The Rise of Zika—Another Mosquito Virus in the Americas

Zika, the latest mosquito-borne virus to emerge in the Americas, is rapidly becoming a public health crisis. In Brazil, it is suspected in a sharp increase in microcephaly (a birth defect that results in newborns with smaller than normal head size), leading to anxiety amongst expecting mothers and a travel advisory from the Centers for Disease Control and Prevention. Traditionally, the virus has been fairly benign, causing a rash and a fever that is usually non-life threatening. Professor Albert Ko, chair of the Department of Epidemiology of Microbial Diseases at the Yale School of Public Health, has been working with colleagues in Brazil for months to understand if the virus has changed and what is causing the birth defects in newborns.

Since its initial appearance in Brazil, the virus has spread rapidly to other Latin American countries and islands in the Caribbean, including, recently, Puerto Rico. The mosquito responsible for Zika transmission, Aedes aegypti, is already well established in the United States and the number of cases here is expected to grow.

Besides Zika, a number of other mosquito-borne diseases have arrived suddenly in recent years in the Americas from other parts of the world—including chikungunya, dengue and West Nile virus—and present a growing challenge to public health workers.

Ko is also a collaborating researcher at the Oswaldo Cruz Foundation (a research branch of the Brazilian Ministry of Health), in Salvador, Brazil, where he works on leptospirosis and other infectious diseases that primarily afflict the urban poor.

Where did the Zika virus come from?

AK: It was first discovered in the 1940s in the Zika Forest in Uganda. The Zika virus belongs to a family of viruses, which include West Nile, yellow fever and dengue. It was introduced into Brazil perhaps in late 2014 but definitely in early 2015. We don’t understand how it arrived to Brazil whether it was through travel of infected individuals or shipping. What we do know, based on genome analysis of viral isolates, is that the Zika virus strain introduced into Brazil appears to have originated from Asia. We also know that now that Zika has rapidly spread to regions throughout the Americas where the mosquito vector is present, which is important in terms of it being an emerging public health threat.

How is it transmitted?

AK: It is a mosquito-borne virus transmitted by the Aedes aegypti mosquito, the same mosquito that transmits chikungunya, dengue and other endemic diseases throughout the world and now in the Americas, including Puerto Rico and parts of the southern United States.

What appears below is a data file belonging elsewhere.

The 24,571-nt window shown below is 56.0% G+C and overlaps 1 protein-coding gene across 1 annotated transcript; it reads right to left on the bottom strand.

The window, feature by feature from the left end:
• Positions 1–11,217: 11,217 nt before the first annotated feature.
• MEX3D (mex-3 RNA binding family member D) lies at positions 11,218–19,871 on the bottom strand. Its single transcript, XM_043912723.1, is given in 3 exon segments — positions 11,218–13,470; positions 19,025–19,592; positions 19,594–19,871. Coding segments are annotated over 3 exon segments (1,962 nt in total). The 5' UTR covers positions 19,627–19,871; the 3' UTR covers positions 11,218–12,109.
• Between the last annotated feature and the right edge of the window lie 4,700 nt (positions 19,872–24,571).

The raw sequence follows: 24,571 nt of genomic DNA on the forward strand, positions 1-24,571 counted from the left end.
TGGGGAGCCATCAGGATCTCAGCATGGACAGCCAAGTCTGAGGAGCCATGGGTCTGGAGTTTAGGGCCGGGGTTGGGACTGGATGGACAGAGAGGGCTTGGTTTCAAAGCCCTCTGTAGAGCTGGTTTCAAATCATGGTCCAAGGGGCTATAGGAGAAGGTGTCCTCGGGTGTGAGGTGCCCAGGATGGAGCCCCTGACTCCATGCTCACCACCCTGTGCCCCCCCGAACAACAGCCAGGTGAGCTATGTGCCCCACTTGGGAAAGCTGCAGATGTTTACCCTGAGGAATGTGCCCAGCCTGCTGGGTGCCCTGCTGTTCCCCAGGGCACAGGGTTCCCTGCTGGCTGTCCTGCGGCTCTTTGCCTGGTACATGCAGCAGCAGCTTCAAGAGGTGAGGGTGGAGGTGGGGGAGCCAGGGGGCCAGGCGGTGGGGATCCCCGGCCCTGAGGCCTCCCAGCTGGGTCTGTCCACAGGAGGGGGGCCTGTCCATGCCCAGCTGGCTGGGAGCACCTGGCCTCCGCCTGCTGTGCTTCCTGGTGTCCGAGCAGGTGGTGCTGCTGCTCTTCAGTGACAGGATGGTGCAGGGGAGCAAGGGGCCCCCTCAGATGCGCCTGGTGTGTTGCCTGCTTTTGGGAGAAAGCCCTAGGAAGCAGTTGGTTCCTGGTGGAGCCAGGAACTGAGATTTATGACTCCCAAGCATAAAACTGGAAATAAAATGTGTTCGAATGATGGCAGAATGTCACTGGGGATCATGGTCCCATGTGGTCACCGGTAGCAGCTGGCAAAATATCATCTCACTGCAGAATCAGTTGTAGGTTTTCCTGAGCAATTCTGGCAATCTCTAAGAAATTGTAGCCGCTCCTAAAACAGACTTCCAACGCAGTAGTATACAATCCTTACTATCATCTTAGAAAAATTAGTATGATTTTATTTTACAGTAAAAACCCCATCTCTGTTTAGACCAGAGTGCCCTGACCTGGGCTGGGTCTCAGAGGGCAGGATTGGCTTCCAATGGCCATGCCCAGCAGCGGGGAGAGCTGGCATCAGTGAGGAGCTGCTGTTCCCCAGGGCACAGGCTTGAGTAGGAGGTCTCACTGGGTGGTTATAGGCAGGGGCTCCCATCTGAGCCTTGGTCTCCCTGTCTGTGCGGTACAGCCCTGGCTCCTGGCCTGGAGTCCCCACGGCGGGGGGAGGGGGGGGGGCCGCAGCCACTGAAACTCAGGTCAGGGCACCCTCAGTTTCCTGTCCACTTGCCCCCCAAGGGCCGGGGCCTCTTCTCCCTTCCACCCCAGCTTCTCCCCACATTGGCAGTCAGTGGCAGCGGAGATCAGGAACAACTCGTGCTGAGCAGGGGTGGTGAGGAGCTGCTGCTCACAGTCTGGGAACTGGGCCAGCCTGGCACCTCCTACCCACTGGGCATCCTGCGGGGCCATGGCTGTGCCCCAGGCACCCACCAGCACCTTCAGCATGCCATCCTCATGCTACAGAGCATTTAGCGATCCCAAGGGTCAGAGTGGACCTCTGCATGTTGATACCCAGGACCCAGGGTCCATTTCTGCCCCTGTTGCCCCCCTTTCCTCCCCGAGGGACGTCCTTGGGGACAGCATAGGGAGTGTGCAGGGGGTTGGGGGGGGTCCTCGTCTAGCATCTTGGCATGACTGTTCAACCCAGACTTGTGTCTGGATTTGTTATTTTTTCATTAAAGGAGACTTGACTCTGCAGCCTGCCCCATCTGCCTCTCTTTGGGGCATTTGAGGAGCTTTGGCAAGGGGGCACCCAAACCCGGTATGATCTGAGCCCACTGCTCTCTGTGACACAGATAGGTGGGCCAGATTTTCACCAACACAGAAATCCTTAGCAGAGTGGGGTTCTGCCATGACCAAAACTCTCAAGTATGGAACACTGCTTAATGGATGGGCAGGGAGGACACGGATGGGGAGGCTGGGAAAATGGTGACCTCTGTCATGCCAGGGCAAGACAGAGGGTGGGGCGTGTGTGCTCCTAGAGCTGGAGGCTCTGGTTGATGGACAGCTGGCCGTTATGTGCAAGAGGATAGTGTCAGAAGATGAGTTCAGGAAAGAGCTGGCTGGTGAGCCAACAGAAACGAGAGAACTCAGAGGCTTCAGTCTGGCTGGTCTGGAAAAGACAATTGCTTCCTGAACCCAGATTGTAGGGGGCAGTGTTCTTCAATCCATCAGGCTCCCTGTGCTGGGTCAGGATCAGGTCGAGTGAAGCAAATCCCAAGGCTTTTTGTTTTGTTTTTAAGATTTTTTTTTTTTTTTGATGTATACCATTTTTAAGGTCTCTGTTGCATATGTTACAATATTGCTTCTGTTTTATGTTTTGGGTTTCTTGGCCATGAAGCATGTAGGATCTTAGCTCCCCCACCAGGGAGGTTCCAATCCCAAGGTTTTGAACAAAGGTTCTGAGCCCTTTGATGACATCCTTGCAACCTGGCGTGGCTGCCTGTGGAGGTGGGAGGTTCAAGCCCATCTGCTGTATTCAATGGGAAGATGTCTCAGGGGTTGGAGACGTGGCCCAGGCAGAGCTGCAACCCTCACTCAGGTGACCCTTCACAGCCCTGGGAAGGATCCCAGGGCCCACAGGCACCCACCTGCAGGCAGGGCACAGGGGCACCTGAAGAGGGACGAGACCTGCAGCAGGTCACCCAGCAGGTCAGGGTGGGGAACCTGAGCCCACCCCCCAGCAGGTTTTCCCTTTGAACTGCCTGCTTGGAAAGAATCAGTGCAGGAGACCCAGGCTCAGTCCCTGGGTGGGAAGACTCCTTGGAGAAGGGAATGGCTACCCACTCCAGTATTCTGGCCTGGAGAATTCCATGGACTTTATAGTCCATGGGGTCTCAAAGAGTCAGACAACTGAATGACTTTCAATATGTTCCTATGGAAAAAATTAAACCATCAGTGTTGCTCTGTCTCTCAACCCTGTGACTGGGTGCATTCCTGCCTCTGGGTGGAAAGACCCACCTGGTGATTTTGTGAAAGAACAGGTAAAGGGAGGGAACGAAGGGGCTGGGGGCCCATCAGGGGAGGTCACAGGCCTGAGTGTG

How prevalent is Zika in the United States at this point?

AK: As the Zika epidemic has spread across the Americas, we are seeing a significant increase in the number of travelers who were infected abroad with the virus and diagnosed upon their return. Importantly, the first cases have been reported in Puerto Rico, where transmission of mosquito-borne viruses is widespread, as well as a case that was just diagnosed in Houston, Texas.

What symptoms do Zika patients experience?

AK: Zika usually causes an acute illness characterized by rash and fever. It’s somewhat different in that the fever is not as high and the disease is milder than dengue or yellow fever. Acute infection usually doesn’t cause a life-threatening infection, unless it’s in an immunocompromised individual. Yet what we are finding now is that it can also cause important disease manifestations. The first is Guillain-Barré syndrome; a neurological condition that occurs after the acute infection clears, and causes ascending paralysis because of an autoimmune process two to four weeks after the viral illness. It was first identified after an outbreak in Polynesia two years ago. Shortly after Zika virus was introduced in Brazil, clinicians observed an outbreak of this potentially life-threatening syndrome.

Are there any other consequences people should be concerned about?

AK: The other one that is now in the news is the epidemic of birth defects that is occurring throughout Brazil. After the introduction of Zika at the end of 2014 or 2015, obstetricians noticed a marked increase in the number of fetuses with congenital malformations, particularly intracranial defects, during routine ultrasounds of pregnant women in July through September 2015. Then, starting in October, clinicians and public health officials identified a more than 30 fold increase in the number of babies being born with microcephaly.

Zika is a good example of a pathogen that was off everyone’s map and now has become a major public health threat.

Albert Ko

What was the response to this development?